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Spring has sprung / New car

Some years we see very little, if not no rain at all in Riyadh. Yes, well it’s a desert country, I hear you say. In other years we do get some, and February and March are the most likely months. The first harbinger is the appearance of a few scattered clouds in the sky. Yes, these are rare too, we can go for 6 months without seeing any at all. Next up is a warning message, sent in Arabic from the General Directorate of Civil Defence to all mobile phones which when translated reads:

“Forecasts received from the National Centre of Meteorology indicate that moderate to heavy rain will fall in the Riyadh region (and it names all towns likely to be affected) from (date) to (date). The Civil Defence calls upon everyone to take caution and stay away from the valleys and the streams of torrents, dams and water pools and adherence to his instructions. May God make it rains of goodness and blessings. Your cooperation is our goal, and your safety is our goal.”

I have commented on the rain here in the past so I won’t do so again. But the rain does bring a freshness to the air, and drybernating (I don’t know the correct word but this seems to work) plants spring to life. I mentioned a couple of years ago a visit we made to Rawdhat Kuraim (the King’s Forest (see blog entry, February 2020) and so after a bit of rain this last week, we thought it might be a nice day out for a dog walk. We went back there and parked the car. This time the difference was stunning. Have a look at these pictures: trees, bushes, grass, buttercups, daisies and hundreds of butterflies – this could be anywhere in western Europe! The difference of course is that in a few weeks all the grass and undergrowth will disappear and only the bushes and trees will remain. And even that landscape is verdant compared to the areas nearer the city. 


One hour from the city


And not too sparse either!

But in the last two weeks the seasons have changed with the equinox and daytime temperatures have risen again and are well over 30 degrees C. In another couple of weeks we will be back to the mid 40s. This time of year, and the corresponding fortnight in autumn are my favourite times in Riyadh.

This was the first run outside of the city in my new hire car. I now have a Toyota Raize, which is small SUV, and the driving position is quite a bit higher than the previous saloon car I had been driving. But I nearly didn’t achieve the hire at all, as after I had agreed an acceptable price for a long term hire from the agency, the chap went to put my details on the registration document, and found that he couldn’t. And the reason was that because I am a resident and hold a current multi exit/reentry visa from KSA, there was a risk that I could take the car abroad without permission. However if I paid an extra 100 SAR per month this could be overridden. What nonsense! After a prolonged argument and him phoning his head office this “restriction” was disapplied. But it is interesting to note that in the world of joined-up data, my country entry status was visible to a car hire agency. Is this good or bad – discuss. I’m pretty sure that civil liberty minded folk in the UK would be up in arms about it, but strangely I wasn’t too worried, I guess I am becoming conditioned to the complete lack of privacy that joined-up data brings. There are some benefits too, if I were to have an accident and the traffic police or Najm got involved, I would not have to show any ownership / rental / insurance documents; the system would tell them that the car is legally hired to me and that I have full insurance. I think that part of my lack of worry over privacy is that I know that my stay in the Kingdom – no matter how long – is temporary, and the state probably has all sorts of access to my records here, as everything is linked by intelligence systems. But I do strictly guard my UK information and am careful with all my home personal data. I don’t see this as having double standards, more a recognition of the situation I find myself in.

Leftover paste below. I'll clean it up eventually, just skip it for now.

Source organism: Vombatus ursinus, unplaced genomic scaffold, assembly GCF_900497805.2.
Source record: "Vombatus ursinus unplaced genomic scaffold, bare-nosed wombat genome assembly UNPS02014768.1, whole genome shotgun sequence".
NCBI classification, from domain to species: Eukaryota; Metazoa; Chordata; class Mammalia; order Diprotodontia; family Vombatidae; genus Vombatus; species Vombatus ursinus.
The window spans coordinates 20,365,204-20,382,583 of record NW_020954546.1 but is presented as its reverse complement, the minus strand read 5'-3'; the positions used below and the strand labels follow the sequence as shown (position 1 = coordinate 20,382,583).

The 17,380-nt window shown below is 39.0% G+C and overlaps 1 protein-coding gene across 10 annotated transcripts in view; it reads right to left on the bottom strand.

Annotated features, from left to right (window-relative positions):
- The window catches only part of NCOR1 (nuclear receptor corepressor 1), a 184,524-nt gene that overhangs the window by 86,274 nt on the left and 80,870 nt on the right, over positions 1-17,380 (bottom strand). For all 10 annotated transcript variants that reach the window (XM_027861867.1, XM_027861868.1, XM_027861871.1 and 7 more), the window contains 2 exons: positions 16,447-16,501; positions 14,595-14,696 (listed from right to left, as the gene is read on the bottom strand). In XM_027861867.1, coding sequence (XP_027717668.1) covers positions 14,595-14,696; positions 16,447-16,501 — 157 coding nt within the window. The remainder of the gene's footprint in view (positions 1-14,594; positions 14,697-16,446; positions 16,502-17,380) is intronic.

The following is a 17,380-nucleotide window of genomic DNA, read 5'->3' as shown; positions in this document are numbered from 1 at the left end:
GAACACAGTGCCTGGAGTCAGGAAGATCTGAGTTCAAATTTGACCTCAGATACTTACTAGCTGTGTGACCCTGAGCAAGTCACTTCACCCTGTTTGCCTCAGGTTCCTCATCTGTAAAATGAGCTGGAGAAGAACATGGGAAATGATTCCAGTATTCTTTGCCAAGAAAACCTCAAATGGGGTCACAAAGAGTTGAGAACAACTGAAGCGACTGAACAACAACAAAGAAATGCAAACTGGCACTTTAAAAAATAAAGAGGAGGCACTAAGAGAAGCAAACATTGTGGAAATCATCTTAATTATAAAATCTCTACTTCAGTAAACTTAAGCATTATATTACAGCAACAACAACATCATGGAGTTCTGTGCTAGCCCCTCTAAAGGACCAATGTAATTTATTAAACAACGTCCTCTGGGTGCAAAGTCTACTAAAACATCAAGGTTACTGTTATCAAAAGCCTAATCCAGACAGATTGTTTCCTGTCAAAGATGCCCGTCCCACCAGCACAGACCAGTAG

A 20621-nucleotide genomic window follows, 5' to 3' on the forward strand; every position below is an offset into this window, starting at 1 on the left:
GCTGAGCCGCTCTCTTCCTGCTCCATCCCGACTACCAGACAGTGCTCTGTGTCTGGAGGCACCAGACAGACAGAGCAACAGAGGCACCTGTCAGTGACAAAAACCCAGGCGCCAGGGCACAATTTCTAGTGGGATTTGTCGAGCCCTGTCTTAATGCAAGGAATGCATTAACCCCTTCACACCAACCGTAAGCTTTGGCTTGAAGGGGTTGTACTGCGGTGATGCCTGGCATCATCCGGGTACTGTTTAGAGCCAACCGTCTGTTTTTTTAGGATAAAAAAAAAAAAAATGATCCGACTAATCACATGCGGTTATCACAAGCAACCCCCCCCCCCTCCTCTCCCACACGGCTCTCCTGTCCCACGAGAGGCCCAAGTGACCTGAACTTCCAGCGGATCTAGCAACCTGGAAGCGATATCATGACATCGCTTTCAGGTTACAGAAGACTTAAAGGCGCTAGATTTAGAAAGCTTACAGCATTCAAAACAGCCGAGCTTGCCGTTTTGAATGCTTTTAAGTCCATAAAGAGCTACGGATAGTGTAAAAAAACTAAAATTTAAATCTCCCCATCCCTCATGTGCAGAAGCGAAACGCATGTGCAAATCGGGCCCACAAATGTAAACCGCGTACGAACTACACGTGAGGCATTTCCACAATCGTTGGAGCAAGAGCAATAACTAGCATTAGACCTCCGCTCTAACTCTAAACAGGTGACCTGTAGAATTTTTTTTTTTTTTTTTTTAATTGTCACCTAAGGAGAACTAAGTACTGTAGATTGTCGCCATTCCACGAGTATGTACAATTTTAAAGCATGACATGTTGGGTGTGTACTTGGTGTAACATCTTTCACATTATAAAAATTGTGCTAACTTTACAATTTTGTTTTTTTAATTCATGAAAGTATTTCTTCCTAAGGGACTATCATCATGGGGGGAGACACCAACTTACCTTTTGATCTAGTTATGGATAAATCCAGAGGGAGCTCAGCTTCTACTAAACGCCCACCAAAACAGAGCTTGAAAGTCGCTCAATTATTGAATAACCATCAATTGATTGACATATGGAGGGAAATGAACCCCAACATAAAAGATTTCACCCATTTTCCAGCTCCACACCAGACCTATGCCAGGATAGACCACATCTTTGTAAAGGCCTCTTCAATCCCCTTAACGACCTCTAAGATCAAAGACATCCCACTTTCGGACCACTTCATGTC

The traffic in Riyadh continues to get busier than ever, and the metro system has announced an opening date of April 2023. My own role in the Transport General Authority’s Railways Directorate doesn’t encompass the metro as a construction project, but once it is open I will have a professional interest if there are any accidents to investigate. And of course, I hope there won’t be. The connecting new bus service which has dedicated bus lanes on some of the main roads should start coincidentally with the metro, as it will act as a feeder service to the stations. Buses have been running over the new routes in “shadow” mode for over a year, presumably to help the traffic get used to seeing them on the roads. Most of the roadside bus stops are completed. When I say bus stops these are not what you would expect to find in most countries, because all are fully enclosed and air-conditioned, to provide a comfortable environment for travellers. Some of the metro stations still have obvious signs of construction activity, so whether this is last-minute finishing works, or if it will mean some access challenges until they are completed, we will find out soon.

There are several main roads in Riyadh where dedicated bus lanes exist, and these are tarmacked with red-coloured asphalt and marked as Bus Only. Unfortunately, the violation enforcement cameras are not yet active. One route I use regularly is King Abdulaziz Road and chancers whizz down them overtaking us law-abiding motorists who stick to the authorised lines. Hopefully one day soon they will all get a hefty fine and the buses will be able to travel there as intended.

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